Griefing (the MMO equivalent of trolling) isn't really a profession, and is officially banned by CCP. However, CCP's definition of griefing excludes anything that could actually make ISK for the griefer. So things like Goonswarm's Jihad Swarm campaign, where they flew around suicide ganking mining ships for fun, are okay.
Nullsec is largely controlled by huge alliances who will attack anyone who tries to enter their space who hasn't negotiated permission to do so ("blue standings"). This is called "NBSI" for "Not Blue Shoot It" and is the usual order that sovereign alliances give to their pilots. There is nearly constant war of different intensities going on between nullsec alliances, and NBSI policy is to keep spies out of their home space. Which leads us to spies and sabotage.
Any discussion of espionage in EVE needs to start with The Mittani. He's the creator and leader of GoonFleet Intelligence Agency and the GoonFleet sabotage ("black-ops") program:
Unique in EVE, the number of people on one server puts the players far beyond the threshold of intimate friendship; your average social unit, the corporation, involves hundreds of people, while alliances made up of these corporations include thousands of people. Thus, instead of micro-level 'guild drama' over who gets what epic item, EVE suffers from 'alliance politics' which in many ways have come to mirror real world politics; the threshold of 'enough monkeys in one place' is crossed, and you find yourself contending with alliances based on ethnic and nationalistic identities, many of which carry their cultural quirks and baggage into the realm of internet spaceships. EVE has French alliances, Russian alliances, Polish alliances, German alliances, you name it.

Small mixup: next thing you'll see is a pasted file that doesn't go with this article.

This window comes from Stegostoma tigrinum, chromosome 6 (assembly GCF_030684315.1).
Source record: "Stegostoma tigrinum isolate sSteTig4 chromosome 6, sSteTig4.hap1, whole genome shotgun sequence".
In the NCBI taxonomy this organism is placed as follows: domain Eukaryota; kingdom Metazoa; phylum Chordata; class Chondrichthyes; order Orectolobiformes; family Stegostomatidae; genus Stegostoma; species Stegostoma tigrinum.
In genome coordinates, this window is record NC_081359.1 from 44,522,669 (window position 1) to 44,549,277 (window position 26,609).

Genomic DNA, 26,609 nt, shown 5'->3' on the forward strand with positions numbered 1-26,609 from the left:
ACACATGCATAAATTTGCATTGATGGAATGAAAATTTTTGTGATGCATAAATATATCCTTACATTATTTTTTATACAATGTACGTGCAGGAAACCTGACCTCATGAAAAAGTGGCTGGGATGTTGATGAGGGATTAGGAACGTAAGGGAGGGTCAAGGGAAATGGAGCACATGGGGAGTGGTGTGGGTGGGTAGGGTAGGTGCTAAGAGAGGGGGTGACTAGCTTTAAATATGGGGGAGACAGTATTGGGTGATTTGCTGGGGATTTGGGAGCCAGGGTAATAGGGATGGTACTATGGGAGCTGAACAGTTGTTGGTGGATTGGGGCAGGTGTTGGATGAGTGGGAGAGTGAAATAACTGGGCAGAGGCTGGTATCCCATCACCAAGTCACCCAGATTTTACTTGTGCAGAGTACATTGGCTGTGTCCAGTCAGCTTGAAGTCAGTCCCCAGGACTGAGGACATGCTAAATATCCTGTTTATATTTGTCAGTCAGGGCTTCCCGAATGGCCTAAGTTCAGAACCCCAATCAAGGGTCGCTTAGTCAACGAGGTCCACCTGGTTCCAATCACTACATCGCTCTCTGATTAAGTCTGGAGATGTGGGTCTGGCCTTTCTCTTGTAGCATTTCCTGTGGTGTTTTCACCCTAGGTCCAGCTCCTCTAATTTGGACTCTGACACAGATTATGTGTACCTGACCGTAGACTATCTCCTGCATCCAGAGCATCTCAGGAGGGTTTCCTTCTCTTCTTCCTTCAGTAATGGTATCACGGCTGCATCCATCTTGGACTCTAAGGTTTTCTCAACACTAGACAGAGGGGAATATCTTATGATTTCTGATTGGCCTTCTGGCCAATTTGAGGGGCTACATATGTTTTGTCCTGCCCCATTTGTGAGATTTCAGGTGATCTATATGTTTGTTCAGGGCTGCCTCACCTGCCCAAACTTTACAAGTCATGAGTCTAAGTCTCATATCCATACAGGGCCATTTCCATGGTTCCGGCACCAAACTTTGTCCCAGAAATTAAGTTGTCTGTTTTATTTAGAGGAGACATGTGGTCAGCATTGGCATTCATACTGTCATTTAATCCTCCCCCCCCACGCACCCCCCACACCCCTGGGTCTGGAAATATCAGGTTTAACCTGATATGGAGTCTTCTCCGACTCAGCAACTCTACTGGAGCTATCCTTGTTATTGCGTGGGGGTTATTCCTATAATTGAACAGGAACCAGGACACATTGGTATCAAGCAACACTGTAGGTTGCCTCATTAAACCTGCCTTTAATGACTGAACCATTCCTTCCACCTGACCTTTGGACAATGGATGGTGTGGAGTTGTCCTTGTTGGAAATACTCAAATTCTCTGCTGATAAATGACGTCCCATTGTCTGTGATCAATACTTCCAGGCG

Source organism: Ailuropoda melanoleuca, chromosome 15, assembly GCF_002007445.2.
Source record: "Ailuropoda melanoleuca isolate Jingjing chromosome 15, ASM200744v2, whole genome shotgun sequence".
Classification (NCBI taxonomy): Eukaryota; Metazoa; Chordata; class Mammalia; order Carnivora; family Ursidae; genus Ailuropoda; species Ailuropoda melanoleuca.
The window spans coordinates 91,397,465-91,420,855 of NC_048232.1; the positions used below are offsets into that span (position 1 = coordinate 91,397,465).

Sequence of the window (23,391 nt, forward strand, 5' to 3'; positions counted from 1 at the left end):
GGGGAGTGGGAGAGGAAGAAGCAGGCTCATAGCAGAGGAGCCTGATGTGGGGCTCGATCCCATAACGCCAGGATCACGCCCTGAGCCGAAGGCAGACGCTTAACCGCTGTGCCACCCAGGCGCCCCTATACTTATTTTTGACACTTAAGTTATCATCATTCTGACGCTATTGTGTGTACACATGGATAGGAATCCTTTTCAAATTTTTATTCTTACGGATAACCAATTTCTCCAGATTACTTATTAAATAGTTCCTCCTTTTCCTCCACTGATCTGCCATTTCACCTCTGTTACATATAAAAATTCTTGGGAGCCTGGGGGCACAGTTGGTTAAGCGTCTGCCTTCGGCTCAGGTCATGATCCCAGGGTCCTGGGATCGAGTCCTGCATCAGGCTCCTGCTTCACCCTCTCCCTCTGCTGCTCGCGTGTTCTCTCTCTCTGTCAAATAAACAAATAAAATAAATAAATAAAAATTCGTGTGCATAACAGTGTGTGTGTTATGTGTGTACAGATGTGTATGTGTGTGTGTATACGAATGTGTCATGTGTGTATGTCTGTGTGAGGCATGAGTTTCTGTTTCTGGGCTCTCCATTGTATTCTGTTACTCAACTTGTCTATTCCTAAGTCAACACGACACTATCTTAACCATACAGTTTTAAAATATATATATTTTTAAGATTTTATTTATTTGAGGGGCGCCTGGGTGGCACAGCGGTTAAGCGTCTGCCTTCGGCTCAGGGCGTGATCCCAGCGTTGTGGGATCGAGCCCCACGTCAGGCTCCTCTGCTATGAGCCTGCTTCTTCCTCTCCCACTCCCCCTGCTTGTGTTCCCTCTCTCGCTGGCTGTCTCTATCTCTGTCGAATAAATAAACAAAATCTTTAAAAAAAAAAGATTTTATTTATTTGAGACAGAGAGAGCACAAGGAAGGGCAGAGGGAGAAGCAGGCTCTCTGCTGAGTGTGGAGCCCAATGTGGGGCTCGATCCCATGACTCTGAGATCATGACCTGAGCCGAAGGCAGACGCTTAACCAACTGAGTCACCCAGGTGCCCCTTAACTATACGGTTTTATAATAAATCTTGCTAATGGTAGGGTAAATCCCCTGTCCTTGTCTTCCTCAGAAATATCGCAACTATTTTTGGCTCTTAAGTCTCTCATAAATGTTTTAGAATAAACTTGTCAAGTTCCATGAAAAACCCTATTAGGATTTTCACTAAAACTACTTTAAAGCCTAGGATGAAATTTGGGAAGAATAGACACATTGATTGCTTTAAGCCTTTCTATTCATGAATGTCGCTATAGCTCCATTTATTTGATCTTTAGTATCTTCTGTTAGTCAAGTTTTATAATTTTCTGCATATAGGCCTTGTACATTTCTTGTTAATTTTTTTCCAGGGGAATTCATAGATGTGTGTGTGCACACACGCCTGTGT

Because it becomes impossible for trust in EVE organizations to be based on direct friendship, there's a big opportunity for infiltration and sabotage. Stories abound of spies inside an alliance offlining starbases prior to an important battle (an offline starbase is easily killed) or using game mechanics to kill a enemy Titans or Supercarriers, but the all time award has to go to The Mittani for destroying Band of Brothers, a deeply evil alliance that once boasted they would conquer all of EVE, in a single night:
In a story that only EVE Online could spawn, Goonfleet Intelligence Agency (GSA) leader The Mittani and his league of spies managed to "encourage" a Band of Brothers director to turn coat, transferring trillions of BoB's in-game ISK currency to the Goons before nullifying BoB's control over all of its territory.
So with all this, well, evil, behavior being rewarded so lavishly by game design and mechanics, why would anyone be honest? Well, I think everyone is a little of both, but I've played the game honestly for years. If you can make it in EVE while maintaining your ethics, you really have accomplished something, and it's something to be proud of.
So why should anyone try this game? You shouldn't. You will be bored to tears or obsessed, and either way I don't want to be responsible.
For an example of why I'm still at it, I am going to end this with a reference to my favorite EVE user-created media creation, Clear Skies. A group of players bluescreened together two different games (Half Life 2 and EVE) and made a science fiction TV series similar to "Firefly" -- by far the most professional looking machinima I've ever seen.